Fed cuts interest rates for 1st time since 2008

The Federal Reserve is cutting interest rates for the first time in over a decade. Why did this happen?

NPR,

The Federal Reserve Bank
The Federal Reserve Bank
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The Federal Reserve is cutting interest rates for the first time in over a decade — a preemptive move aimed at extending the already record-long economic expansion.

The Fed on Wednesday lowered its target for the key federal funds rate by a quarter percentage point. The move should decrease the cost of borrowing, including for credit cards, auto loans and mortgages.

"The outlook for the U.S. economy remains favorable and this action is designed to support that outlook," Fed Chairman Jerome Powell said. He described the rate cut as an insurance policy against potential speed bumps for the economy, including rising trade tensions and a slowdown in global growth.

"There is really no reason why the expansion can't keep going," Powell said. "Inflation is not troublingly high. If you look at the U.S. economy right now, there's no sector that's booming and therefore might bust."

Although the rate cut had been widely telegraphed in advance of Wednesday's announcement, the stock market reacted negatively to Powell's comments. The Dow Jones Industrial Average fell more than 450 points before paring its losses to close down 334 points, or 1.2%. The S&P 500 and the Nasdaq both fell more than 1%.

President Trump also complained that the Fed failed to signal more aggressive cuts.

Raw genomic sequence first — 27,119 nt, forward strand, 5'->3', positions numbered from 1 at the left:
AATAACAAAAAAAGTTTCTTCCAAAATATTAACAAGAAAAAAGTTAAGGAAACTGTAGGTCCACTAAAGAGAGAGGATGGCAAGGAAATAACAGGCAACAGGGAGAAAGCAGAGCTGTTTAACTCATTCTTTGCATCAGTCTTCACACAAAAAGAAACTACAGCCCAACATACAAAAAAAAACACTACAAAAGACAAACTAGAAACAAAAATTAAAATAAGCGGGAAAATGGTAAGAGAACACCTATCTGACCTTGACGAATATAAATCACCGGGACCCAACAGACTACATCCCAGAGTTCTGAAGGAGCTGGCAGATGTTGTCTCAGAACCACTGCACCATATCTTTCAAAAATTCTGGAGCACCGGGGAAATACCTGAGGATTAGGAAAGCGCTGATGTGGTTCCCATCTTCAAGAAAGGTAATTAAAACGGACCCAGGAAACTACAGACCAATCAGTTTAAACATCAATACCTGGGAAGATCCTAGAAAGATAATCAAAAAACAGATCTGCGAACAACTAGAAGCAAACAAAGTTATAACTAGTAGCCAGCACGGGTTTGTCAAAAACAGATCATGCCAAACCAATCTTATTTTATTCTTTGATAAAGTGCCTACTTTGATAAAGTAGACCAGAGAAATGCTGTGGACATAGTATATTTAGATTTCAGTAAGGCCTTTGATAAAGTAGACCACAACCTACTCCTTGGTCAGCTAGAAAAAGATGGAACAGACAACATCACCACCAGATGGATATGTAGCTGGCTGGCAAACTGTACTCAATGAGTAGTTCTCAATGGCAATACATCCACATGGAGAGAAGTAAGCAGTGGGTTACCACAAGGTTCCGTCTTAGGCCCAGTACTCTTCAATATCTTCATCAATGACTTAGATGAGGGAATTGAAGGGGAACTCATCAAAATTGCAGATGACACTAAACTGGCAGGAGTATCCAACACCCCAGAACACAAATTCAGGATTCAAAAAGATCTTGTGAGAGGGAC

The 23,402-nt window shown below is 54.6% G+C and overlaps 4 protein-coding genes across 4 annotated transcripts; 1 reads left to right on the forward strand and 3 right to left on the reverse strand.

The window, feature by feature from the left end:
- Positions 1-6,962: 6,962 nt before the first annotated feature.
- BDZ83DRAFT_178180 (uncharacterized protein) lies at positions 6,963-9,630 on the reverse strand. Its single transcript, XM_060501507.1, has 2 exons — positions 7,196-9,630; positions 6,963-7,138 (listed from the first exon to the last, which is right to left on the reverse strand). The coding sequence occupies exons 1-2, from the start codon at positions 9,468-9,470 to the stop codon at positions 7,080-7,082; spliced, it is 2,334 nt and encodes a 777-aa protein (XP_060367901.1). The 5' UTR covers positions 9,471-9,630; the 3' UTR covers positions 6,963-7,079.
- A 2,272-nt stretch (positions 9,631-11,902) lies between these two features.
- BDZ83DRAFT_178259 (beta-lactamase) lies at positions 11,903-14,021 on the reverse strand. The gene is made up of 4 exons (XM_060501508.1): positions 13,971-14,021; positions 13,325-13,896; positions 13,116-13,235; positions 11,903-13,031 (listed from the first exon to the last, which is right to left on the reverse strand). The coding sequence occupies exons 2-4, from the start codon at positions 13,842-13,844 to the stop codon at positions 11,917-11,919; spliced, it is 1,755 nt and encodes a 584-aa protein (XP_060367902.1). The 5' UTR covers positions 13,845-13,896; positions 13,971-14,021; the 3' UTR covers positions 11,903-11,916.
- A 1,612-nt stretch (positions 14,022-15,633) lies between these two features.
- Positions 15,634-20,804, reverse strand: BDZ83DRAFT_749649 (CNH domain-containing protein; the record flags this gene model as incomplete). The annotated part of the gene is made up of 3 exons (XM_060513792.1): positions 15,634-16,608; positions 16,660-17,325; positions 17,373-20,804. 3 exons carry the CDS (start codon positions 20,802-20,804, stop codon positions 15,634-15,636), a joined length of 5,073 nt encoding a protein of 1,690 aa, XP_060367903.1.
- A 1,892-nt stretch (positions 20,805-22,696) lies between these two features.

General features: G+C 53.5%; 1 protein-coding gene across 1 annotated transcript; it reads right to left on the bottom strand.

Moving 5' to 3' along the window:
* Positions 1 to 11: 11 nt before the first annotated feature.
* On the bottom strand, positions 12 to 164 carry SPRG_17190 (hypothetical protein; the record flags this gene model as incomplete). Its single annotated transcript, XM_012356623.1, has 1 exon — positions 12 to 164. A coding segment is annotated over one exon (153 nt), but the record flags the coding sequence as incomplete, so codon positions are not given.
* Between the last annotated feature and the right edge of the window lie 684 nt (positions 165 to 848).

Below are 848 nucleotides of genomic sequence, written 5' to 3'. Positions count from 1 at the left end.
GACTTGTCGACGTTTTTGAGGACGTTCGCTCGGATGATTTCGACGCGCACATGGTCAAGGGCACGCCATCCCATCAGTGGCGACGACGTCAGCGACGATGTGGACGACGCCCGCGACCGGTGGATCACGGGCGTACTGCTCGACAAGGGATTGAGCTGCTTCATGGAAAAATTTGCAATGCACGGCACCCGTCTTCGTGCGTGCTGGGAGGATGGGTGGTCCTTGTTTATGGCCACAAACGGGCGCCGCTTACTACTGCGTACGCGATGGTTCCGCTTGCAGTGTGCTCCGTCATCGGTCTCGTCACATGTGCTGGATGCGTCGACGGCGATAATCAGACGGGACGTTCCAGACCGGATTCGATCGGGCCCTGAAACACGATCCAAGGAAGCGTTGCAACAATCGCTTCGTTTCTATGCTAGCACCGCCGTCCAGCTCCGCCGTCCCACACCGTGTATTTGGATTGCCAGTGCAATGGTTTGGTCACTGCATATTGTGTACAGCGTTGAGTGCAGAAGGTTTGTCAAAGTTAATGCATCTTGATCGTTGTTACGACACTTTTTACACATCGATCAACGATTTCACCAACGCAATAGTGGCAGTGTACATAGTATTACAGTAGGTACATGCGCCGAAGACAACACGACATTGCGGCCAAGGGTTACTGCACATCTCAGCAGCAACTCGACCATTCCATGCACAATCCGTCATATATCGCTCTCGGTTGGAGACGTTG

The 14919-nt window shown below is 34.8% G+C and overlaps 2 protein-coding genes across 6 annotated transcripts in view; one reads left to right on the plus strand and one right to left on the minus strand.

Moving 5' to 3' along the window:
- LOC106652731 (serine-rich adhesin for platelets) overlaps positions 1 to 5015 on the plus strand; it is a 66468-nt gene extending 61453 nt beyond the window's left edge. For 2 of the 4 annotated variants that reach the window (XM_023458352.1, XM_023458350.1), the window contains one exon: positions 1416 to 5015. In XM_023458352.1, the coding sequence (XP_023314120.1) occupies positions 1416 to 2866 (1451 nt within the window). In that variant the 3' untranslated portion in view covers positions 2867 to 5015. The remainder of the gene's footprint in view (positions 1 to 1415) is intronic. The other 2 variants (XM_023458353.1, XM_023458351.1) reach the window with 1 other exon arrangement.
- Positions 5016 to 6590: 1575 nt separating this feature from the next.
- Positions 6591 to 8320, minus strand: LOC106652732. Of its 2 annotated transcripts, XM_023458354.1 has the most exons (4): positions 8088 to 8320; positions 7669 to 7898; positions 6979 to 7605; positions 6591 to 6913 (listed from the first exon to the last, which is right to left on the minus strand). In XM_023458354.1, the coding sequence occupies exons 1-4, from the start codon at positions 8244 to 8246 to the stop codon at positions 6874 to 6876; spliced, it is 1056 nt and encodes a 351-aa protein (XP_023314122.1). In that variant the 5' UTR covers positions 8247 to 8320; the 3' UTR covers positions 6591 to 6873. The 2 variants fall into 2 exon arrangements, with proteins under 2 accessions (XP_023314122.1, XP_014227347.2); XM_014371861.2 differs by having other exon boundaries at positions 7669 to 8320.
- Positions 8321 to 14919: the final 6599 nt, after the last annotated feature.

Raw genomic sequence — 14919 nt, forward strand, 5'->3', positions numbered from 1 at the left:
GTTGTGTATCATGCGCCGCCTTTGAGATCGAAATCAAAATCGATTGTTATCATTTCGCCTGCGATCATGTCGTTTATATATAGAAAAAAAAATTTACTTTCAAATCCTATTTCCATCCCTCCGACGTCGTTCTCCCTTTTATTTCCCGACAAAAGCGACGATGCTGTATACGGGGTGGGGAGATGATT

"As usual, Powell let us down," Trump tweeted Wednesday afternoon. "What the Market wanted to hear from Jay Powell and the Federal Reserve was that this was the beginning of a lengthy and aggressive rate-cutting cycle that would keep pace with China, The European Union and other countries around the world."

Powell insists the Fed will be guided by economic signals, not jawboning from the White House.

"We never take into account political considerations," Powell said. "There's no place in our discussions for that. We also don't conduct monetary policy to prove our independence."

The U.S. economy is still growing at a modest pace. And, at 3.7%, unemployment is near a 50-year low. But the central bank is concerned that trade tensions with China and slowing growth in other countries could put the brakes on the economy, just as many Americans are beginning to enjoy the benefits of a slow-moving recovery.

"My view is that the best thing we can do for those people is to sustain the expansion, keep it going," Powell said.




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